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Remarks on This Chapter - Johann Gottlieb Heineccius, A Methodical System of Universal Law: Or, the Laws of Nature and Nations 
A Methodical System of Universal Law: Or, the Laws of Nature and Nations, with Supplements and a Discourse by George Turnbull. Translated from the Latin by George Turnbull, edited with an Introduction by Thomas Albert and Peter Schröder (Indianapolis: Liberty Fund, 2008).
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Remarks on This Chapter
Our Author doth not enter at all into the dispute about necessity and free agency. It would have been a digression from his subject. The question is most accurately handled by Mr. Locke in the chapter of Power, in his Essay on human understanding. See likewise what I have said of it in my Introduction to the principles of moral philosophy; and in the Christian philosophy, sect. 3. prop. 4. But I think the whole matter may be dispatched in a few words. It is as much a matter of experience as any other whatever. That several things depend upon our will as to their existence or non-existence; as to sit, or stand, or walk; to write or not write: to think or leave off thinking on this or the other subject, &c. But so far as it depends in this manner on our will, or pleasure to do, or not to do, we are free, we have power, dominion, agency; or we are not passive but active beings. To say we are not free, but necessary, must be to assert either that we are not conscious, which is contrary to experience; or that we never will, which is also contrary to experience; or that our will never is effective, which is equally so, since many things depend on our will: For necessity must mean one or other of these three, or all of them together. There is no other property included in the idea of a free agent; there is no other conceivable property belonging to action or agency, besides willing with power to effect what is willed. To say that the will is not free, because it must desire good and hate ill as such, is to say freedom or activity cannot belong to a mind endued with the power of willing; since willing means complacency in good, or preferring it, and aversion to evil, or desire to avoid it, i.e. it is to say freedom means some property that can’t exist, because it implies a contradiction, viz. willing without willing. Freedom is the very idea of agency: it is that which constitutes an agent; and it signifies having a certain degree or extent of power, efficiency, or dominion by our will. And that we have a certain degree or extent of power, efficiency, or dominion by our will, is as manifest to experience as that we think: nor can a proof of it be demanded, unless at the same time a proof of thinking and consciousness be demanded.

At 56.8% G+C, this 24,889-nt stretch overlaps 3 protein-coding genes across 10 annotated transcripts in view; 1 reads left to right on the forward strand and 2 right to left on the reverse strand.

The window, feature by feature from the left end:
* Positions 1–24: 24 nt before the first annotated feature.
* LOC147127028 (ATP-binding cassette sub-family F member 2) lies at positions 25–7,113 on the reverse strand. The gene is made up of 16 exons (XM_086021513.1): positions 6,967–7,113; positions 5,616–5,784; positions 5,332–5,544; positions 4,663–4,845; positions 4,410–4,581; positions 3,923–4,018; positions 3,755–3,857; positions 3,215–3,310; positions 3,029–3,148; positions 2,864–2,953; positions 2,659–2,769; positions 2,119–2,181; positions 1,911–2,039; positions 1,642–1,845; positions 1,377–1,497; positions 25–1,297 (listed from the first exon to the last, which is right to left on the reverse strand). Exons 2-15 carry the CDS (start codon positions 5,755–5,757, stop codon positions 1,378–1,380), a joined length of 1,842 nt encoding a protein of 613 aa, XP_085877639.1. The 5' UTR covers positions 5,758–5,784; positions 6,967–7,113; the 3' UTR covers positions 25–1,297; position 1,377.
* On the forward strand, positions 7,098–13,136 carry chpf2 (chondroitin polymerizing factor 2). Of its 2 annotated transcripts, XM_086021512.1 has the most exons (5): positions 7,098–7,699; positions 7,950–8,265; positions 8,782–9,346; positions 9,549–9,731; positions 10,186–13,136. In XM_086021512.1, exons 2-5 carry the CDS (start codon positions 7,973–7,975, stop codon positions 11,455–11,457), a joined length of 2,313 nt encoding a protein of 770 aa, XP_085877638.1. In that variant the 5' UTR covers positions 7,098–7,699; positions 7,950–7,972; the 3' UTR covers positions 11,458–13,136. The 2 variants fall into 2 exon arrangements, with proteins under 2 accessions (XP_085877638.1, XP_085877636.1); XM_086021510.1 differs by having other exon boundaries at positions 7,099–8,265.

As for what our Author says about erroneous conscience, it will be better understood by what is said in the fourth chapter about imputation, and our remark added to that chapter. Mean time we may observe, 1. That if to acquire knowledge for the direction of our actions be not among our τὰ ἐϕ’ ἡμὶν, or within our power, the direction of our actions cannot be in our power, that is, we are not agents. If we are not accountable for our not having knowledge sufficient to direct our actions rightly, we cannot be accountable for our actions. 2. Our views, our judgments of things must be our rule; we can have no other: yet ultimately, the nature of things is the rule, because the natures of things are stubborn, and will not yield to our misapprehensions of them. It is the same here as with regard to mechanicks, where no difficulty is started. The nature of mechanical powers and properties will not submit to our notions; yet we must work in mechanical arts according to our apprehensions of mechanical laws and properties. Our ideas and judgments are our immediate guide; but the natural qualities and relations of things are the ultimate standard. The former may vary, but the latter are unchangeable. The ultimate measure of opinions, which is truth or nature, is constant, immutable.
Of the rule of human actions, and the true principle of the law of nature.
Of what nature or kind the rule of human action must be.Such, we have already seen, is the nature of our free actions, that they must have a rule to direct them (§4); there we likewise shewed that a rule could not serve the purposes of a rule, if it be not streight or right, certain, evident, and invariable, and have external as well as internal obligation. Let us now enquire a little more accurately what this rule is which hath all these properties essential to a rule for human, free, moral actions.*